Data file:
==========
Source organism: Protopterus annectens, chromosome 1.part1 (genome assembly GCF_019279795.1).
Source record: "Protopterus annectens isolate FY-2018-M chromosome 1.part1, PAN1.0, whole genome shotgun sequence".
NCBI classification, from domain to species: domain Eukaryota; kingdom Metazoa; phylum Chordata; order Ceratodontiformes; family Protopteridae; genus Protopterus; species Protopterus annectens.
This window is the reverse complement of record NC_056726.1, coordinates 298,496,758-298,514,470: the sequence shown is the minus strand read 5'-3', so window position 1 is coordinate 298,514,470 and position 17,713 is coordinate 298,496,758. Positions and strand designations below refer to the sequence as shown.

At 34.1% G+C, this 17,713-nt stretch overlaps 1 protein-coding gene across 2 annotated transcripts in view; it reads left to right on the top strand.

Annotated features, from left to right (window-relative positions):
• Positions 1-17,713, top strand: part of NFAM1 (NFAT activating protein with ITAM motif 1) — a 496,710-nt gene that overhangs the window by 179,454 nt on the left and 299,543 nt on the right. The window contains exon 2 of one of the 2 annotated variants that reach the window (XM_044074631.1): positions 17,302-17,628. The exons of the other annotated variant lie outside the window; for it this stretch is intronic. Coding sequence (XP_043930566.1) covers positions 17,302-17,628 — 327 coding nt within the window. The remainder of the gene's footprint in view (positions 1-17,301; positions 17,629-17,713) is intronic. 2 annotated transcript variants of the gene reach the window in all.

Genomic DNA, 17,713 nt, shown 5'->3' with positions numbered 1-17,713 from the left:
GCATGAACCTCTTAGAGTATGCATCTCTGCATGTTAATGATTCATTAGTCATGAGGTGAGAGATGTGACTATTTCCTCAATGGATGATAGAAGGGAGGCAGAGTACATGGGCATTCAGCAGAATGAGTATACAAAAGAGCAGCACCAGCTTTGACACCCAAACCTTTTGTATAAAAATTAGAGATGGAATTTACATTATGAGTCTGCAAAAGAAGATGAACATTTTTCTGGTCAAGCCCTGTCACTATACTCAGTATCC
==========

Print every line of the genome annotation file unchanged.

Source organism: Protopterus annectens, chromosome 1.part1 (genome assembly GCF_019279795.1).
Source record: "Protopterus annectens isolate FY-2018-M chromosome 1.part1, PAN1.0, whole genome shotgun sequence".
NCBI classification, from domain to species: domain Eukaryota; kingdom Metazoa; phylum Chordata; order Ceratodontiformes; family Protopteridae; genus Protopterus; species Protopterus annectens.
This window is the reverse complement of record NC_056726.1, coordinates 298,496,758-298,514,470: the sequence shown is the minus strand read 5'-3', so window position 1 is coordinate 298,514,470 and position 17,713 is coordinate 298,496,758. Positions and strand designations below refer to the sequence as shown.

At 34.1% G+C, this 17,713-nt stretch overlaps 1 protein-coding gene across 2 annotated transcripts in view; it reads left to right on the top strand.

Annotated features, from left to right (window-relative positions):
• Positions 1-17,713, top strand: part of NFAM1 (NFAT activating protein with ITAM motif 1) — a 496,710-nt gene that overhangs the window by 179,454 nt on the left and 299,543 nt on the right. The window contains exon 2 of one of the 2 annotated variants that reach the window (XM_044074631.1): positions 17,302-17,628. The exons of the other annotated variant lie outside the window; for it this stretch is intronic. Coding sequence (XP_043930566.1) covers positions 17,302-17,628 — 327 coding nt within the window. The remainder of the gene's footprint in view (positions 1-17,301; positions 17,629-17,713) is intronic. 2 annotated transcript variants of the gene reach the window in all.

Genomic DNA, 17,713 nt, shown 5'->3' with positions numbered 1-17,713 from the left:
GCATGAACCTCTTAGAGTATGCATCTCTGCATGTTAATGATTCATTAGTCATGAGGTGAGAGATGTGACTATTTCCTCAATGGATGATAGAAGGGAGGCAGAGTACATGGGCATTCAGCAGAATGAGTATACAAAAGAGCAGCACCAGCTTTGACACCCAAACCTTTTGTATAAAAATTAGAGATGGAATTTACATTATGAGTCTGCAAAAGAAGATGAACATTTTTCTGGTCAAGCCCTGTCACTATACTCAGTATCC